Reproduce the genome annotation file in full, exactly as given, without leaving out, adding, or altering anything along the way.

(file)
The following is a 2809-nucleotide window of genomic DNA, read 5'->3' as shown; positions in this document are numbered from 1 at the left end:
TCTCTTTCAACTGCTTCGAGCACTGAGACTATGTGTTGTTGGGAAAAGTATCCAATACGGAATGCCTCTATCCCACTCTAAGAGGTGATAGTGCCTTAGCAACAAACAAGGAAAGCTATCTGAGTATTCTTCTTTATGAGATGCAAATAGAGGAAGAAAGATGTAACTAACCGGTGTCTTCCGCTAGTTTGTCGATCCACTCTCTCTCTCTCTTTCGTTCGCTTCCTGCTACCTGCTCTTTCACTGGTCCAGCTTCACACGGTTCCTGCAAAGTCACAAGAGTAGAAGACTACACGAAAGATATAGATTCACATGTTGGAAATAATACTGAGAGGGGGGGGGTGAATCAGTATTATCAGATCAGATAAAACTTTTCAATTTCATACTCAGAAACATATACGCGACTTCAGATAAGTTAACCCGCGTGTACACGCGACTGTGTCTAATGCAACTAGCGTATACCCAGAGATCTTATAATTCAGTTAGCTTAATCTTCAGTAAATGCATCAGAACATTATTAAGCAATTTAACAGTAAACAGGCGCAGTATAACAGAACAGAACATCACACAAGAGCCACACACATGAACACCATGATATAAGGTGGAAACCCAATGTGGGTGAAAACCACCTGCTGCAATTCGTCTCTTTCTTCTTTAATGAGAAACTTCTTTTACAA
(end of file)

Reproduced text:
The following is a 2809-nucleotide window of genomic DNA, read 5'->3' as shown; positions in this document are numbered from 1 at the left end:
TCTCTTTCAACTGCTTCGAGCACTGAGACTATGTGTTGTTGGGAAAAGTATCCAATACGGAATGCCTCTATCCCACTCTAAGAGGTGATAGTGCCTTAGCAACAAACAAGGAAAGCTATCTGAGTATTCTTCTTTATGAGATGCAAATAGAGGAAGAAAGATGTAACTAACCGGTGTCTTCCGCTAGTTTGTCGATCCACTCTCTCTCTCTCTTTCGTTCGCTTCCTGCTACCTGCTCTTTCACTGGTCCAGCTTCACACGGTTCCTGCAAAGTCACAAGAGTAGAAGACTACACGAAAGATATAGATTCACATGTTGGAAATAATACTGAGAGGGGGGGGGTGAATCAGTATTATCAGATCAGATAAAACTTTTCAATTTCATACTCAGAAACATATACGCGACTTCAGATAAGTTAACCCGCGTGTACACGCGACTGTGTCTAATGCAACTAGCGTATACCCAGAGATCTTATAATTCAGTTAGCTTAATCTTCAGTAAATGCATCAGAACATTATTAAGCAATTTAACAGTAAACAGGCGCAGTATAACAGAACAGAACATCACACAAGAGCCACACACATGAACACCATGATATAAGGTGGAAACCCAATGTGGGTGAAAACCACCTGCTGCAATTCGTCTCTTTCTTCTTTAATGAGAAACTTCTTTTACAA